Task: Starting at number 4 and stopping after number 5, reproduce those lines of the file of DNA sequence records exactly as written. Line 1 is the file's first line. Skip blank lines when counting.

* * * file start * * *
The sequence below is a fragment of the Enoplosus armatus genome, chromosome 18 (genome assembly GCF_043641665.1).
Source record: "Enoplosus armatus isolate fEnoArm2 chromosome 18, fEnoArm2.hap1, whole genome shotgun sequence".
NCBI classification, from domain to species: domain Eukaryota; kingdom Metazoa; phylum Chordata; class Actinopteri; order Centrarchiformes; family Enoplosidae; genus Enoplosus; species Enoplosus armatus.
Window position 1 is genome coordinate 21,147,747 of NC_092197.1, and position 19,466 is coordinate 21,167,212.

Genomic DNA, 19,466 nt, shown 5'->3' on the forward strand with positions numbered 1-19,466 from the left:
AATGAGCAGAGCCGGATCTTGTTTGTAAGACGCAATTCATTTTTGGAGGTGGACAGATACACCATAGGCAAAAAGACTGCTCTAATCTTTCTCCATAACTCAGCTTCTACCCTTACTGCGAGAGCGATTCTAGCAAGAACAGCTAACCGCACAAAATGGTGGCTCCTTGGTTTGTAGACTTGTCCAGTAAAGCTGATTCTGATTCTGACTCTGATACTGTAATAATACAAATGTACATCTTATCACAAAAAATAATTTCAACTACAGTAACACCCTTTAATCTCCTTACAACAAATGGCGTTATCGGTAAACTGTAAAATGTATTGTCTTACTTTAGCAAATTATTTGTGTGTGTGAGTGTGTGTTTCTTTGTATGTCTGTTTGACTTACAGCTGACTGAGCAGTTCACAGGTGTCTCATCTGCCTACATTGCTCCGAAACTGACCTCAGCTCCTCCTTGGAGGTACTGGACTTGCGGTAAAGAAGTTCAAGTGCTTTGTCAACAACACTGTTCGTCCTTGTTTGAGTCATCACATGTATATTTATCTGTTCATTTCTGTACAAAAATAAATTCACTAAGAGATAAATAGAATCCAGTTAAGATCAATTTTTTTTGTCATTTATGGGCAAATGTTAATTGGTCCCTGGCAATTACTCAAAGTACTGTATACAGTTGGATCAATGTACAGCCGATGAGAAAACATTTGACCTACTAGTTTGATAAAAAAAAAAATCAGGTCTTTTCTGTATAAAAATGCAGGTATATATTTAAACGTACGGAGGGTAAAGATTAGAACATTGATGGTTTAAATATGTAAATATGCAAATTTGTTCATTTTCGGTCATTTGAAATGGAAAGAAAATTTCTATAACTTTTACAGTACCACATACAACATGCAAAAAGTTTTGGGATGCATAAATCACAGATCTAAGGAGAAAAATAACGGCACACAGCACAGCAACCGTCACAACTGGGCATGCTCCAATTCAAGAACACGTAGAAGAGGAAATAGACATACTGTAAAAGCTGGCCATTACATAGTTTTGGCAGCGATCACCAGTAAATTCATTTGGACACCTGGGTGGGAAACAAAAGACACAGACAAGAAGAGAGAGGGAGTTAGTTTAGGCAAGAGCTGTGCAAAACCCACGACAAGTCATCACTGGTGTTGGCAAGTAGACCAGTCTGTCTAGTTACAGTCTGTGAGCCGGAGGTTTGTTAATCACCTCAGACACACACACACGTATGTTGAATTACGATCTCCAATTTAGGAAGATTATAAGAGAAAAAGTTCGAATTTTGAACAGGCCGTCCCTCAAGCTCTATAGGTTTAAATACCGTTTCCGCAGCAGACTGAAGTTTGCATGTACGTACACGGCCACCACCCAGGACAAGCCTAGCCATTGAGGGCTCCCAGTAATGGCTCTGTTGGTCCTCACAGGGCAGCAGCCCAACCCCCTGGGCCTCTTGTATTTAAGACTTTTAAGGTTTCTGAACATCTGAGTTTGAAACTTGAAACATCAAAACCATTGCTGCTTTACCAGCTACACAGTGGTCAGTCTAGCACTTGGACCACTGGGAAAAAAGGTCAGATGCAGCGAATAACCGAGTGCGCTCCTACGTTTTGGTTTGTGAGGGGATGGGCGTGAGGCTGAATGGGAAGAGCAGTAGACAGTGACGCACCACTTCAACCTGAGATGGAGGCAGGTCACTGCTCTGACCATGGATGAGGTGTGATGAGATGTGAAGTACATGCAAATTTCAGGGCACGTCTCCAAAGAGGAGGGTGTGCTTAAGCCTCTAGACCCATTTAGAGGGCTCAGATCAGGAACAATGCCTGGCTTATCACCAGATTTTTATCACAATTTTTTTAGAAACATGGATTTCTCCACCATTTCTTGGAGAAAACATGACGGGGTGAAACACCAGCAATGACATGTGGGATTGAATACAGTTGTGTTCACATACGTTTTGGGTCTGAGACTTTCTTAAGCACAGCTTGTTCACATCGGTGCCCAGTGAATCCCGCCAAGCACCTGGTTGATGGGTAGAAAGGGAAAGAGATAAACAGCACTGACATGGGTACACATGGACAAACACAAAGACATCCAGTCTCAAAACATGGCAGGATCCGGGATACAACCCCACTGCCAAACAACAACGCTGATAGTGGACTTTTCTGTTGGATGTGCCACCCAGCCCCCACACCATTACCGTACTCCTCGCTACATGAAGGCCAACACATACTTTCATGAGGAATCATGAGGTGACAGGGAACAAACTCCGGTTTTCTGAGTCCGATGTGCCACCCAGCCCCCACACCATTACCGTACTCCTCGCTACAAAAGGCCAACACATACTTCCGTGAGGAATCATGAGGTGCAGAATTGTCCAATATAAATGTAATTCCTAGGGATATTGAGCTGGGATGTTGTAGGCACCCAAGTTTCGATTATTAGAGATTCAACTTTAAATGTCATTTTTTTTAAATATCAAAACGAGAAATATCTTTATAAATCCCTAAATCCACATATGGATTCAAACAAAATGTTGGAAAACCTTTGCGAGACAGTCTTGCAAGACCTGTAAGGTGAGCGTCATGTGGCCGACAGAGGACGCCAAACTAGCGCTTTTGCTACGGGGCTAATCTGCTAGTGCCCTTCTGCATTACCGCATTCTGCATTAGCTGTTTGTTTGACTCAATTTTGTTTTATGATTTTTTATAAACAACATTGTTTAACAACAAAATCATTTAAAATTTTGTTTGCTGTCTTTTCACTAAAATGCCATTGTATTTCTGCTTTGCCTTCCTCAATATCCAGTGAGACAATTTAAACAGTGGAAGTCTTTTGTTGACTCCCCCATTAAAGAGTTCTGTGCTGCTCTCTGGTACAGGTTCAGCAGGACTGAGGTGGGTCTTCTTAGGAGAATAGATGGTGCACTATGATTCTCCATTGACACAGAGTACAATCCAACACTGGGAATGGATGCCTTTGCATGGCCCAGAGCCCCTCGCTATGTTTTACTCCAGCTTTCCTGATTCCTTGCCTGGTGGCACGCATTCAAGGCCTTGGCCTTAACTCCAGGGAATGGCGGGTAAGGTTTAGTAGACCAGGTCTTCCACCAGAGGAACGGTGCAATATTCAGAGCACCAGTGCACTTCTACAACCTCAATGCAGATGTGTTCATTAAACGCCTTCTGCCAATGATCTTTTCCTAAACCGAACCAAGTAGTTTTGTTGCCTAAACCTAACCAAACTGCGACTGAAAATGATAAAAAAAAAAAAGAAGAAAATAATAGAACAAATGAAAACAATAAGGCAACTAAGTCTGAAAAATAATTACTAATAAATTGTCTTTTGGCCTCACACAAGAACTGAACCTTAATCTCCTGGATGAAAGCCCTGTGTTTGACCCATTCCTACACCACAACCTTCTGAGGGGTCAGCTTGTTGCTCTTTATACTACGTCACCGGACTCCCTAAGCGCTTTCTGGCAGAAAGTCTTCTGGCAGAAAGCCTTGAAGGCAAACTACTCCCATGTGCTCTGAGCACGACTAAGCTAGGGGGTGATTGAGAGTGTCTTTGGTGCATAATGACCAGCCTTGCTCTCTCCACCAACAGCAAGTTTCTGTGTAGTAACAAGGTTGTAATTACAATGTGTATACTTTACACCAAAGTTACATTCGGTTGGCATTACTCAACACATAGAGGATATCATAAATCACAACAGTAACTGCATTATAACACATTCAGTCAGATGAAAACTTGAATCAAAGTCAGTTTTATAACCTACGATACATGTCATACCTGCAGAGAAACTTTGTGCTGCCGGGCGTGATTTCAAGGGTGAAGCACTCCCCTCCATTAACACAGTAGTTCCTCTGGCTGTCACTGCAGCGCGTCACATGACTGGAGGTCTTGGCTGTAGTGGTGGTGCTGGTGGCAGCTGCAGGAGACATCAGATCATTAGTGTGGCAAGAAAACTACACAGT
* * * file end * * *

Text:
Window position 1 is genome coordinate 21,147,747 of NC_092197.1, and position 19,466 is coordinate 21,167,212.

Genomic DNA, 19,466 nt, shown 5'->3' on the forward strand with positions numbered 1-19,466 from the left: